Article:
Internal witness support programs

Agency procedures and systems

The reasons for internal systems for supporting public interest whistleblowers and other internal witnesses are already well demonstrated. Chapter 5 reviewed the extent of the problems that can befall those who report wrongdoing, whether in the form of mistreatment, either from management or from colleagues, or other indirect impacts including those associated with natural tension and stress. In the case study agencies, whistleblowers’ evidence of reprisals was confirmed largely by case-handlers and managers. Further, Chapter 6 demonstrated that as soon as a report of wrongdoing becomes more complex—for example, as soon as a case involves more serious wrongdoing, more alleged wrongdoers and more senior people—the risks of mistreatment rise exponentially.

The data presented in Part 1 nevertheless also demonstrate why these are not problems of which agencies can afford to wash their hands, and hence they demonstrate why internal support strategies represent a logical response. Contrary to many assumptions, the basic value of whistleblowing to organisational and public integrity is widely appreciated in public sector organisations, by fellow employees and managers alike. Notwithstanding the known incidence of reprisals and other conflicts, the principle is widely accepted that employees who report wrongdoing should not be made to suffer as a result. Contrary to many assumptions, the bulk of public interest whistleblowing begins and ends as an internal process, for which no-one other than the agency is currently responsible. In common law, employers already have a duty of care to employees to provide support and guidance through these processes. Finally, agencies know that it is in their own interests to facilitate internal reporting, as an alternative to external whistleblowing—and that this goal is made difficult if they have made no allowance for the protection of those who come forward. For all these reasons, how to support and protect whistleblowers is already a ‘live’ internal issue in most agencies.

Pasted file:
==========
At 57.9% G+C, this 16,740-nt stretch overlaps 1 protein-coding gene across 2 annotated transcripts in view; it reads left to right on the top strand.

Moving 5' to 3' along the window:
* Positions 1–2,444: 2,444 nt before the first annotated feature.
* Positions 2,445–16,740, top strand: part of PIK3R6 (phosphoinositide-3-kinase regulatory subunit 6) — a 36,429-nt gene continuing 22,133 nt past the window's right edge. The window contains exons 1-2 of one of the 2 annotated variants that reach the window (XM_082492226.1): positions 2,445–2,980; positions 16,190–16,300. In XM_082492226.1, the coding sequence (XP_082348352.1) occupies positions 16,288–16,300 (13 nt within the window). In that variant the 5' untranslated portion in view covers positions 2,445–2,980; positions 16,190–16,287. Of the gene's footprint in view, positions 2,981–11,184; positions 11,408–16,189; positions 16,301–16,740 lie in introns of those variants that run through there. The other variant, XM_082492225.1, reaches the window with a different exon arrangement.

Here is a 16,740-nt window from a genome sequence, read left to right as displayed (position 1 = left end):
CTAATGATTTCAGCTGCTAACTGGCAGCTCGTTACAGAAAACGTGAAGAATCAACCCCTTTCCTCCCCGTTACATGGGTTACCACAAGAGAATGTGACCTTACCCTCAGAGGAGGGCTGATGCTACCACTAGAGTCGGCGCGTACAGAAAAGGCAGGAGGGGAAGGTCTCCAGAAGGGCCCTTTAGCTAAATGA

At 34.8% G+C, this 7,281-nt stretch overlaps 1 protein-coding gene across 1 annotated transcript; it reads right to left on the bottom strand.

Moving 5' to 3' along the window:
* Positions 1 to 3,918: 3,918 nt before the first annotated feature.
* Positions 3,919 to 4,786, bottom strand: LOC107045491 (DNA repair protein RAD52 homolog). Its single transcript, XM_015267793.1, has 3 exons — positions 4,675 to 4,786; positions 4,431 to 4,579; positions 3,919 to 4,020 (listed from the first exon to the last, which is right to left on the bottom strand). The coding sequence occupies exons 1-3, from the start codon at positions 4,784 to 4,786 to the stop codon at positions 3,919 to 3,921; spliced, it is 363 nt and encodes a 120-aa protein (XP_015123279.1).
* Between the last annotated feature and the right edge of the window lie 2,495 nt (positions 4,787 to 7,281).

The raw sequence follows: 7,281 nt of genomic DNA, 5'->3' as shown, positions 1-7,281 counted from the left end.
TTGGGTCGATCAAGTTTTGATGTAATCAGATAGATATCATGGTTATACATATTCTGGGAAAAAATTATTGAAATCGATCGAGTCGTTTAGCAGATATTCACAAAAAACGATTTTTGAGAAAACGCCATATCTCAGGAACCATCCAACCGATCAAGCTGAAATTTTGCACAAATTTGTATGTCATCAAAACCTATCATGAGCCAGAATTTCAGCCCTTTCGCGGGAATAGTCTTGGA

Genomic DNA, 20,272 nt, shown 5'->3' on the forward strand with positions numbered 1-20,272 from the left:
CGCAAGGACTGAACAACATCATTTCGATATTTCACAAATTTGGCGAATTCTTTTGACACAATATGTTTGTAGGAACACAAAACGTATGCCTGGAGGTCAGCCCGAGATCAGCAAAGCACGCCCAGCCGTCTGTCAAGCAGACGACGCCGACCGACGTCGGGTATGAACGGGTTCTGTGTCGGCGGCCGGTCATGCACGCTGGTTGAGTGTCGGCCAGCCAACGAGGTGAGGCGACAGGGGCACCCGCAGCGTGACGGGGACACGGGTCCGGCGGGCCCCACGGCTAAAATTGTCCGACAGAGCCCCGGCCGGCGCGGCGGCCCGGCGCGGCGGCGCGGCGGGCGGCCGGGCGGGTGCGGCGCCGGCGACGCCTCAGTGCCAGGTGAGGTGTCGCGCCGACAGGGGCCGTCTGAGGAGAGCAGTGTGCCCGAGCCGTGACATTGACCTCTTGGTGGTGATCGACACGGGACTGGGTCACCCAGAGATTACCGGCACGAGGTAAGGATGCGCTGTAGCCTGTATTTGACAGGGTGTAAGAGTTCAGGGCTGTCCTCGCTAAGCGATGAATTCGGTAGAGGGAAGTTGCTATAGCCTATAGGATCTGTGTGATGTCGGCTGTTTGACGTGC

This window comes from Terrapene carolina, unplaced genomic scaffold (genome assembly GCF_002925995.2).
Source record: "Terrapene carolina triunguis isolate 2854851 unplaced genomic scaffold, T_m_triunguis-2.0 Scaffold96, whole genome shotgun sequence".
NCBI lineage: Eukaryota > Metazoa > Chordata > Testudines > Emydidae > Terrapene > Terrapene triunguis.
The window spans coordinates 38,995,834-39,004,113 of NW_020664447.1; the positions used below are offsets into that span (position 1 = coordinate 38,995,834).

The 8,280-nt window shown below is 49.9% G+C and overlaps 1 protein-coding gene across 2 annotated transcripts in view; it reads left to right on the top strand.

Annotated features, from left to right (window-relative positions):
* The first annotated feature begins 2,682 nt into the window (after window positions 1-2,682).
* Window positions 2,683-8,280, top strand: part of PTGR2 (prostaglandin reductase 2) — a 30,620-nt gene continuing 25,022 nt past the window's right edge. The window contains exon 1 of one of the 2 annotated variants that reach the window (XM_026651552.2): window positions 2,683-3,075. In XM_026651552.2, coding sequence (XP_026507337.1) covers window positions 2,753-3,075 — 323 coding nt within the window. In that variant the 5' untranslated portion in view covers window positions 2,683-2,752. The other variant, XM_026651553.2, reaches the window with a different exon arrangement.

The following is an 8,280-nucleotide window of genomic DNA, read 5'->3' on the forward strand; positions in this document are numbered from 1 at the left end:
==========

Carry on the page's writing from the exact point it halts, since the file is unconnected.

How many agencies currently meet these needs with explicit policies, procedures and programs? The answer is: only a limited number. Of the 304 agencies who responded to the agency survey, 76 per cent (231 agencies) said that they had ‘internal disclosure procedures’ of some kind. These procedures are, however, often focused only on encouraging staff to make disclosures and dealing with how they should be investigated—as will be confirmed in more detail in Chapter 10. Tables 9.1 and 9.2 show that fewer agencies currently have procedures or systems that extend to the identification of employees needing ‘active management support’ as a result of their report or disclosure. Table 9.1 shows that only 54 per cent (162) of all agencies surveyed, including 61 per cent (70) of the agencies that participated in the employee survey, indicated that they had such procedures or systems. All 15 case study agencies indicated that they had such systems.

Moreover, when agencies indicated that they had relevant systems, these were often acknowledged to be only ‘informal’. Only 34 per cent of all agencies surveyed had formal procedures for the provision of support, while Table 9.2 shows that only 20 per cent of agencies with procedures—11 per cent of all agencies surveyed—supported these procedures with a formal program.

While the ability to provide a dedicated program is undoubtedly often constrained by issues of agency size, these figures indicate that the development of such programs is still only in its early stages in the Australian public sector. In the meantime, as also shown by Table 9.2, in the majority of agencies, the only available strategies for support lie with generalised employee welfare services (not tailored for whistleblowing) or support services that agencies believe are available from external or central government agencies. In fact, at the time of the survey, few if any external agencies provided any such support services in the jurisdictions studied, beyond general advice in relation to reporting and investigation processes. While there is a recognised need for support programs, there is also uncertainty—if not confusion—about what is available and how it should be provided.

Table 9.1 Presence of agency systems for providing internal witness support (per cent)

Does your agency have procedures or systems for identifying internal witnesses who may need active management support as a result of their report or disclosure?

All agencies

(n = 304)

Employee survey agencies

(n = 118)

Case study agencies

(n = 15)


46 (136)

40 (46)


Yes, formal procedures

34 (101)

41 (47)

87 (13)

Yes, informal procedures or systems

20 (61)

20 (23)

13 (2)


100 (298)

100 (116)

100 (15)





Source: Agency survey: Q25.

Table 9.2 Source of internal witness support in agencies (per cent)a

Who does your agency rely on to support or manage internal witnesses?

All agencies

(n = 162)

Employee survey agencies

(n = 70)

Case study agencies

(n = 15)